One other way to defeat the blank page is to start hammering out a melody for your new song on a piano or guitar. Many song ideas are born as the stringing together of a few chord progressions first before the whole thing started to make sense.

Getting exposure

So, you’ve managed to finally turn those lyrics into a decent demo or even a radio-ready song, but no one is listening to it, even after you’ve shared it on all your social media pages and sent dozens of emails to music publishers and film supervisors. Yep, getting heard is pretty difficult when the listening public is hooked on only a few popular artists. Why should they listen to you anyway, when there are tons of other songwriters competing for their attention?
You need to realize that gaining exposure takes time and strategy. Plus, getting noticed can happen in a number of ways. Start by setting up strong online profiles, including a professional EPK and social media accounts. Use professional pictures that contribute to your branding efforts and a well-written bio to make sure you stand out.

Talk to the people who are closest to you, including family, friends, and neighbors, then ask them to share your ReverbNation profile (a good idea to have one set up if you haven’t already done so) to boost your presence online. Connect with a local band, a club, bar, or community center to ask for a gig if you’re into performing. Start a YouTube channel and do cover versions of popular songs, and once you start getting a high level of viewership, introduce your original work.

Making money while making music

For songwriters just entering the field, if you don’t have another source of income, you’ll find that you have to, sooner than later. The truth is that unless you’re born to a wealthy family that has connections, or you’re lucky to get swooped up by a record label willing to invest a major down payment, early in your career, you’ll pretty much have to find a way to fund your lifestyle until you start earning from your music, which can take years.

Sure, you might want to do songwriting full time eventually, but until you’re making enough money from royalties to do so, you will need to find a J-O-B. The great thing is you don’t have to stray too far from music. Here are a few music-related ways to get paid in the meantime:

  • Start a blog or website that allows you to not only share valuable content but where you can invite fans to stream/download your music, or contribute in some other way. Ever heard of Amanda Palmer? Well, she’s a prime example of someone who’s used the internet wisely to promote her music, to the effect of raising $1.2 million via Kickstarter towards producing and releasing her CD. By the way, just publishing a website won’t automatically pull people in. You need great content and good social media tactics to further market yourself (hey, no one said it was easy).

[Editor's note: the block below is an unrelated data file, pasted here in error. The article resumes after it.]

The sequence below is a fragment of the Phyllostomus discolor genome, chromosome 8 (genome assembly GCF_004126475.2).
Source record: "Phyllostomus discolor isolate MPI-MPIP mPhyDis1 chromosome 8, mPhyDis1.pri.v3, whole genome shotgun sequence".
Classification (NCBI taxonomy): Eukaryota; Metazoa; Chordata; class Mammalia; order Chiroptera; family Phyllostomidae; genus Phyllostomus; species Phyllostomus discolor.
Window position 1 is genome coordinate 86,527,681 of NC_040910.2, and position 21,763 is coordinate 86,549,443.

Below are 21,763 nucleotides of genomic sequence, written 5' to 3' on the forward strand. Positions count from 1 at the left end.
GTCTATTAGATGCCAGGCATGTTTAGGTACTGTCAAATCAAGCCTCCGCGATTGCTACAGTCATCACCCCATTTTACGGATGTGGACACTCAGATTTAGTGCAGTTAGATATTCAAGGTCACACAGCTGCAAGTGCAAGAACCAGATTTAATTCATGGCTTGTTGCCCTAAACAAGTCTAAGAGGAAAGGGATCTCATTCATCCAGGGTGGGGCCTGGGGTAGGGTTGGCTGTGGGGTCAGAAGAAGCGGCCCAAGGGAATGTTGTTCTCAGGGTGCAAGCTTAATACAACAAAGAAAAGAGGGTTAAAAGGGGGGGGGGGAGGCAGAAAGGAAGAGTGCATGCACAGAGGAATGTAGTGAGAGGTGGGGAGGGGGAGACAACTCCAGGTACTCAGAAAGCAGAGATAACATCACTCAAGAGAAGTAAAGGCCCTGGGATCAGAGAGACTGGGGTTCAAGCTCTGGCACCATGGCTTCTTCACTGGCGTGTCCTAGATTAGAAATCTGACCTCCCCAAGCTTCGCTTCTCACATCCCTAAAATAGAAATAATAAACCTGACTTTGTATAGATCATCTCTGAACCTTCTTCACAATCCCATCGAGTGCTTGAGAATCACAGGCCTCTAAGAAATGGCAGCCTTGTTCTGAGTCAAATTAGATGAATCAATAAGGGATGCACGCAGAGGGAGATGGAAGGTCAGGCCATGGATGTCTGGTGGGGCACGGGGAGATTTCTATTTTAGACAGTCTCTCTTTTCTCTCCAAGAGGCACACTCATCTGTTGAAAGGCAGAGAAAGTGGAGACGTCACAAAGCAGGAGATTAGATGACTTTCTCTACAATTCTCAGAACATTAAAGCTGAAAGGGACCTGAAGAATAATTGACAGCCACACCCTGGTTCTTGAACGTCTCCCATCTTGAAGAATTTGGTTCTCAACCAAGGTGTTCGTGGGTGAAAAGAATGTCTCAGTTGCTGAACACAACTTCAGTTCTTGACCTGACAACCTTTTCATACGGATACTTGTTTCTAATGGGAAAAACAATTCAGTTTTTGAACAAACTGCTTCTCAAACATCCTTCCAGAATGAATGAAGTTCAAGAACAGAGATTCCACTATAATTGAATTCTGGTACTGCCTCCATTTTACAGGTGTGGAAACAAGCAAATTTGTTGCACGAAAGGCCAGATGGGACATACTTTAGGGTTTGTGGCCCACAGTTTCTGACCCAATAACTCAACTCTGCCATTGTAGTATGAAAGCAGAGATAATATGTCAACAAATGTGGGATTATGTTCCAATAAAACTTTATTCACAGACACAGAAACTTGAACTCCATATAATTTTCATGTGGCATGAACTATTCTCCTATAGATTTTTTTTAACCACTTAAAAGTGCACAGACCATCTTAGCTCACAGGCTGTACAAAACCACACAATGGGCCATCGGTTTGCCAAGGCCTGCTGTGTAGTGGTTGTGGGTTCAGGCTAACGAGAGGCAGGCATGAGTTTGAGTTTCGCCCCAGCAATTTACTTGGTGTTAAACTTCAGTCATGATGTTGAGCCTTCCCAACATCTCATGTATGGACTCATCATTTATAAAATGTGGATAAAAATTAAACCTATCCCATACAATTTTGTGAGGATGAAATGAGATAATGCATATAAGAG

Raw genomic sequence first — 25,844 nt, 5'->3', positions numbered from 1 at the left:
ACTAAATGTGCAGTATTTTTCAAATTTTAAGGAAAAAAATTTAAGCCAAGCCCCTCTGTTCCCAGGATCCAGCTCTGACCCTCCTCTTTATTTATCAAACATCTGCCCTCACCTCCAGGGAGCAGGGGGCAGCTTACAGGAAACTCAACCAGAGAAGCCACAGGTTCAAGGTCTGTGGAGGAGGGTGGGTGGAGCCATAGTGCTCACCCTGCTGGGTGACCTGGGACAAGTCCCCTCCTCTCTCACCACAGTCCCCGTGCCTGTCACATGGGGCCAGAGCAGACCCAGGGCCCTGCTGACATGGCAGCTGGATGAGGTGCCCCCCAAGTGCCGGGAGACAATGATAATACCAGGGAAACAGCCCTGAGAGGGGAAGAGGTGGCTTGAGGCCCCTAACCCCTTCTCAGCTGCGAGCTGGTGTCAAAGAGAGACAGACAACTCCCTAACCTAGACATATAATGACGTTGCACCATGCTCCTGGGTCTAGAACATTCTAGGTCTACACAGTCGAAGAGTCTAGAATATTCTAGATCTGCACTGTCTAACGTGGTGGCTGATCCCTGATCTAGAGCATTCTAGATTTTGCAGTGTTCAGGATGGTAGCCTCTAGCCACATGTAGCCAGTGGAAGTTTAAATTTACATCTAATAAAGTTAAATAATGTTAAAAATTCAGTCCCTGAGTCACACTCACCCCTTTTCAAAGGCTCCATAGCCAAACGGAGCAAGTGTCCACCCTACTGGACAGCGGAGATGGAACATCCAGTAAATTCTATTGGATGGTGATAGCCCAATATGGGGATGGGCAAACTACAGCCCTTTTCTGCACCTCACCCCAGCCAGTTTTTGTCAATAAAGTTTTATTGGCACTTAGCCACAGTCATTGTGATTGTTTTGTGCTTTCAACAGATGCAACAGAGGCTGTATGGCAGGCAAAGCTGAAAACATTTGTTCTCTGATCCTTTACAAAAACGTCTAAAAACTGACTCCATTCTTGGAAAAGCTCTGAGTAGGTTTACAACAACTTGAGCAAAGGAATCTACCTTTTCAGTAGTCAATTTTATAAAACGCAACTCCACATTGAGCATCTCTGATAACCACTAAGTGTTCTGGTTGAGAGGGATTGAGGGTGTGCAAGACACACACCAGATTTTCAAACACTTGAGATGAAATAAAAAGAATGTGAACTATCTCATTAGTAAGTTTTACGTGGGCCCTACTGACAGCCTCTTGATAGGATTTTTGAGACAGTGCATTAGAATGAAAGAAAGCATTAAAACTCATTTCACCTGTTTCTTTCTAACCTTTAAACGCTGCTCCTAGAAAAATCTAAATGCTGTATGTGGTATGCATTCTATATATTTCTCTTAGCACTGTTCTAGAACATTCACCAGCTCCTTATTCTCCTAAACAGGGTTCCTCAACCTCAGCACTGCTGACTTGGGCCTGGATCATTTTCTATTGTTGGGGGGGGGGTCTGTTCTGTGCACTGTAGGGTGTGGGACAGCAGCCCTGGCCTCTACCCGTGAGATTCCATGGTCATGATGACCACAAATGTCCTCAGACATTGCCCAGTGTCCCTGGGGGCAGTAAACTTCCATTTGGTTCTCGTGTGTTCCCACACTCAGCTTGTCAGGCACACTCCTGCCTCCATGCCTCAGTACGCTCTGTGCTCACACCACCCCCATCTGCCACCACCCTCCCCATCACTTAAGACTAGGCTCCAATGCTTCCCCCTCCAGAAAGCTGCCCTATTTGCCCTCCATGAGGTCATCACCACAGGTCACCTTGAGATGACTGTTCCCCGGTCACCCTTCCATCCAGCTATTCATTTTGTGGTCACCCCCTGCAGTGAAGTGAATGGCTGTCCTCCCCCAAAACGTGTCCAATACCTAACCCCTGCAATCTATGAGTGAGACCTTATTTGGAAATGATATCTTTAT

• Become a tutor or music teacher if you have expertise with an instrument or music theory. Your skills will only get better and you will be able to earn some money to keep the lights on and stay fed while you work on your music.
  • Hone your skills at a music company. There are tons of positions (albeit desk jobs), which won’t directly allow you to make money from your music, but provide you with experience on the business side, as well as the chance to build up your contacts. The right connections could prove invaluable later on when you’re ready to put your music on blast, so to speak.

You can do anything depending on your skills and qualifications, including being a receptionist, a marketing manager, or even a music company salesman, with the added benefit being that you’ll be earning from a nine-to-five job while slowly giving legs to your own music-making ambitions.

From battling with personal challenges to dealing with the costs associated with making music and trying to get exposure, the journey of a songwriter can be a real rollercoaster – take it from someone who’s been there. Thankfully, you don’t have to ‘face the music’ all alone. If you need help navigating many of the pitfalls that songwriters have to contend with, you should check out what Tunedly has to offer, we really have your best interest at heart.


Chris Erhardt is the Founder & CEO of Tunedly – a virtual recording studio. Tunedly connects songwriters and music creators to some of the world’s most talented session musicians, to create professional-sounding music and help gain exposure. He is a songwriter and producer, and is a speaker at music events and tech conferences.

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Rebecca5 Common Songwriter Struggles And How To Overcome Them

6 comments

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  • Oliver - November 6, 2017 reply

    Dude. I needed this. These are struggles I have faced at one point or another. In fact, I am struggling
    now, especially with the getting exposure part. I don’t really worry about making money because I don’t
    really do it for that. I make music because it is the best way to express myself and I want to share my
    experiences with the rest of the world. Plus, I am pretty sure the compensation will come once more
    people get exposed to my work and start sharing it. I think one of my struggles though, is not knowing
    how/ when to be patient. Sometimes, when things seem to be going too slow, instead of waiting, I move
    on to something else, and then I wonder what might have been if I had just stayed that course a little
    longer. I know I’m not the only one who faces this struggle and I know I won’t be the last one, either. But,